An important third finding was that participants frequently communicated with parents via text messages and phone calls but seldom via Facebook contacts. This finding is consistent with a previous study showing text messages to be among the most frequently used parent–young adult communication media and suggesting that adopting a new platform for family communication requires the development of technologies that improve how families communicate with each other [33]. It may be that college students and their parents find text messages and phone calls adequate for the nature of their digital communications, if interaction often serves practical purposes such as coordinating plans. Further, compared with other media, texting message and phone call platforms may be viewed as simple, infrequently updated, and easy to use.

    Limitations

    This study has limitations to consider. Data were collected from large state universities. It is not clear whether findings generalize to other institution types such as small private colleges. Nevertheless, our study population included two geographically diverse schools, and participants had similar demographic makeup to that of the involved universities. Further, participants were predominantly white. Since parent-child relationships occur in differing cultural contexts [34-37], it is not clear whether findings generalize to nonwhite families. In addition, in this cross-sectional study, the direction of significant relationships found is unknown. There is a need for culturally specific research investigating causal pathways between parent–college student digital communication and college students’ risk of PIU. Finally, this study’s self-reported findings may be subject to recall bias. Future studies may use ecological momentary assessment approaches to circumvent this limitation.

    Conclusion

    This study did not find evidence that digital communication with parents is a risk factor for PIU among college students. Instead, findings suggest a possibility that social media connections between parents and college students may be protective. Implications are relevant to guidelines that pediatricians may offer to parents regarding digital communication with their children. It may not be necessary to advise limiting use of digital communication with children, particularly among the many parents who have already established social media connections with their children. In fact, parents should be informed of potential benefits of social media connection.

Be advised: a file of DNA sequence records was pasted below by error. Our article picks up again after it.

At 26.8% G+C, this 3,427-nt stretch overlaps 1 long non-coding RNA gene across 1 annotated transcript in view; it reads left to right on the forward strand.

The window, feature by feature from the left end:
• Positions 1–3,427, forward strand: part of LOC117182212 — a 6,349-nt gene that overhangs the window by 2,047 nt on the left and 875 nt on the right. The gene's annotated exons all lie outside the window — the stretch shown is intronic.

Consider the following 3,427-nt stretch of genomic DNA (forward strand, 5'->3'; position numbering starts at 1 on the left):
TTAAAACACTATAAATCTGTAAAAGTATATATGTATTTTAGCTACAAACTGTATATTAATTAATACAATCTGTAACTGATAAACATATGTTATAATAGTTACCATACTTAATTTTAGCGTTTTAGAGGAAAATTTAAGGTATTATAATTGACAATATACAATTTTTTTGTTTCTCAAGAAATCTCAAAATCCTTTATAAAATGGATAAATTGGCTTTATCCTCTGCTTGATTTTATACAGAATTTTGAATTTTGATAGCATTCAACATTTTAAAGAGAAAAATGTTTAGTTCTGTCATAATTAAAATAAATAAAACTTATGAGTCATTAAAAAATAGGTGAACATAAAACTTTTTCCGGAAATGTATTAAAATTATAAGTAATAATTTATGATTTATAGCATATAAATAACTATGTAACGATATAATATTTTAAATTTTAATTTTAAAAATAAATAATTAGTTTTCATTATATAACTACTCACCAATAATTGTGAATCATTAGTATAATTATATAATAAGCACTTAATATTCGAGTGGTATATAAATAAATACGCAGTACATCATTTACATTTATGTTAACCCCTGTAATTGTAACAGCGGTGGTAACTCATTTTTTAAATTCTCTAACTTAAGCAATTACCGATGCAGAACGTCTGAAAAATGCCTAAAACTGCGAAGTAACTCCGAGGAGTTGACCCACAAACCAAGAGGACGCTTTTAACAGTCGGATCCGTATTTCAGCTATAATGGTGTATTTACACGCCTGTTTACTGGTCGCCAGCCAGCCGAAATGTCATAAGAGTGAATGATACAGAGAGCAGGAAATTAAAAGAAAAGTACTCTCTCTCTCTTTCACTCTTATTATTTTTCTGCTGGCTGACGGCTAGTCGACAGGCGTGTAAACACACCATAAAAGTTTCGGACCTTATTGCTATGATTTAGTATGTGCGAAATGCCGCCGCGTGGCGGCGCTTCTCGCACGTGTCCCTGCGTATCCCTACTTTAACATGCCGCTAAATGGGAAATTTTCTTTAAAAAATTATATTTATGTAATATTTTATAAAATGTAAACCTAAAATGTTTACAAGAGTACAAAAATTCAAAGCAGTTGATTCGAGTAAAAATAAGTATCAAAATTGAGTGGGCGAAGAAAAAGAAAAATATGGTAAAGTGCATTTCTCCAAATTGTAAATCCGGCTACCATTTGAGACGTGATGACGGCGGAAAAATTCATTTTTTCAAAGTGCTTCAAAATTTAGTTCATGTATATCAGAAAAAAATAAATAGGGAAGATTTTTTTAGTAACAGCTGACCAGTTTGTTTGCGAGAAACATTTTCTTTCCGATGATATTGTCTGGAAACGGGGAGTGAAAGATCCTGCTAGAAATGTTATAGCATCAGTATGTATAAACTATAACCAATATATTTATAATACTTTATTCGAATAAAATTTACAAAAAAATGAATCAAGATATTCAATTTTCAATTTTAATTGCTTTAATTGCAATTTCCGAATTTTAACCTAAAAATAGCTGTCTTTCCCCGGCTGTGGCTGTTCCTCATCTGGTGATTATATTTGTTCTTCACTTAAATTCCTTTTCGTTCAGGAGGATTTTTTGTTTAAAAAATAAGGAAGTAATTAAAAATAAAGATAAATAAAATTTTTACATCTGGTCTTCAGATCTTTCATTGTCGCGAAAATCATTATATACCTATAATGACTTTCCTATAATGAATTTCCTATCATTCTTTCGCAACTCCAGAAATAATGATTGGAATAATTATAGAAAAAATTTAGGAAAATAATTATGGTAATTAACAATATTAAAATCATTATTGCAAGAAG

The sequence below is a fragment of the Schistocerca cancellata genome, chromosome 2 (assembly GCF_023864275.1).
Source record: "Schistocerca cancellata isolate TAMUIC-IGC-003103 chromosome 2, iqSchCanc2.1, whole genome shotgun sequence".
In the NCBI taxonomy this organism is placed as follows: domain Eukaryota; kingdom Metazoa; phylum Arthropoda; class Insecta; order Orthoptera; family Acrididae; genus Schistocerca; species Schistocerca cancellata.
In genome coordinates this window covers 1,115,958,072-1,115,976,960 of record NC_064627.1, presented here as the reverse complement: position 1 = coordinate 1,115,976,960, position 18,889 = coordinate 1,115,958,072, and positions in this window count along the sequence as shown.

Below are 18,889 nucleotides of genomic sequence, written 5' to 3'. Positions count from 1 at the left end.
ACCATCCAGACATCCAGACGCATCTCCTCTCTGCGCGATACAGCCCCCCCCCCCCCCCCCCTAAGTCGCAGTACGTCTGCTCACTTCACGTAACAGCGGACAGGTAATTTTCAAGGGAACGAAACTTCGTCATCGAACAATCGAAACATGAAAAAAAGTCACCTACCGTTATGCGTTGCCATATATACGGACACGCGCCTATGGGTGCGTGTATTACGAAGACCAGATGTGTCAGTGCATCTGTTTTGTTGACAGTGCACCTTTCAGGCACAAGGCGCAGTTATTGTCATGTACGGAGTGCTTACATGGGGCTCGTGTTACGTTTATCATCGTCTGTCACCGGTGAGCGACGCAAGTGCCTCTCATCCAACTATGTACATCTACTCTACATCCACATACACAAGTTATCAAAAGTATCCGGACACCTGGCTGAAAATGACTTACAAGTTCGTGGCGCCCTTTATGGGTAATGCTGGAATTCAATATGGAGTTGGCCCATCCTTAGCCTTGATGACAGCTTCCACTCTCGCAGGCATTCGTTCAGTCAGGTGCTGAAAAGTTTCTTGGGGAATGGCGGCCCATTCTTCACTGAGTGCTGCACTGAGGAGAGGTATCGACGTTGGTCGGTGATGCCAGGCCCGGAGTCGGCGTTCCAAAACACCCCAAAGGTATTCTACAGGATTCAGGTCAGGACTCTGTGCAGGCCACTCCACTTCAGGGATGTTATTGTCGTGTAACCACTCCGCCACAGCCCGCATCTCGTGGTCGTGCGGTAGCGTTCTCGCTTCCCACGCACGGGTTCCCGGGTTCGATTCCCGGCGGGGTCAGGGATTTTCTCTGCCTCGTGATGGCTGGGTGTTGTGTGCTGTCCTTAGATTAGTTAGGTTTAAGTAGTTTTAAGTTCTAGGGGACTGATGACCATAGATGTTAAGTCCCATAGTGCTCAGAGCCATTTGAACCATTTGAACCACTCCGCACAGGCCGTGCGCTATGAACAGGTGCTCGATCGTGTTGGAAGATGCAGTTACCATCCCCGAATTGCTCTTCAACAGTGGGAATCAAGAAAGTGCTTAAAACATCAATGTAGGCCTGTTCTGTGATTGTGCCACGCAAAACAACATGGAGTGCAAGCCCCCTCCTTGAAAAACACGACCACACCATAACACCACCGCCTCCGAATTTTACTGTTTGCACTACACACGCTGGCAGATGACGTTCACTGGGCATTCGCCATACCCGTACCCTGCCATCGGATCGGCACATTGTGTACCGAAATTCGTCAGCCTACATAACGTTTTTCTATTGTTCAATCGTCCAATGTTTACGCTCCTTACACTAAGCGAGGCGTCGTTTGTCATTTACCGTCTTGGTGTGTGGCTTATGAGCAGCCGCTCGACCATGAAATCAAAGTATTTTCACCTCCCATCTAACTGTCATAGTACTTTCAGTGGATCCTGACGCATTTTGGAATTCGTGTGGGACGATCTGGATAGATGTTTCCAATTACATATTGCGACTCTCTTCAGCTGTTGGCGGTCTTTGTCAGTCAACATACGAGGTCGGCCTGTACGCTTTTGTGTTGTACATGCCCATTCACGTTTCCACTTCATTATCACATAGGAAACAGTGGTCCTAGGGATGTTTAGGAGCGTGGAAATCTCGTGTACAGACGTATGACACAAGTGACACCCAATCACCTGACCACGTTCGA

Additional research is needed toward developing guidelines for parents around digital communication with their children. Future studies should examine the role that a parent-child Facebook friendship may play in protecting against PIU among college students, such as allowing modeling of healthy internet use by parents or promoting regular contact and therefore supportive relationships and well-being. Further, investigations into risks and benefits of social media interactions among parents and children across development stages are important to inform guidelines for parents on this topic. What protects against PIU at one developmental stage may not at another. A third important area to consider is the nature of content shared between parents and children in digital communications. Meme sharing, coordination of plans, and serious conversations facilitated by digital communication may have differing effects on their recipients. These future inquiries may support parents in using digital communication as a tool to promote their children’s well-being.

    Acknowledgments

    This study was funded by a National Institutes of Health grant (1R01DA031580-01).

    Conflicts of Interest

    None declared.

    References

    1. Moreno MA, Jelenchick LA, Christakis DA. Problematic internet use among older adolescents: a conceptual framework. Comput Hum Behav 2013 Jul;29(4):1879-1887. [CrossRef]
    2. Yen J, Ko C, Yen C, Wu H, Yang M. The comorbid psychiatric symptoms of Internet addiction: attention deficit and hyperactivity disorder (ADHD), depression, social phobia, and hostility. J Adolesc Health 2007 Jul;41(1):93-98. [CrossRef] [Medline]
    3. Cheng Y, Tseng P, Lin P, Chen T, Stubbs B, Carvalho AF, et al. Internet addiction and its relationship with suicidal behaviors: a meta-analysis of multinational observational studies. J Clin Psychiatry 2018 Jun 05;79(4). [CrossRef] [Medline]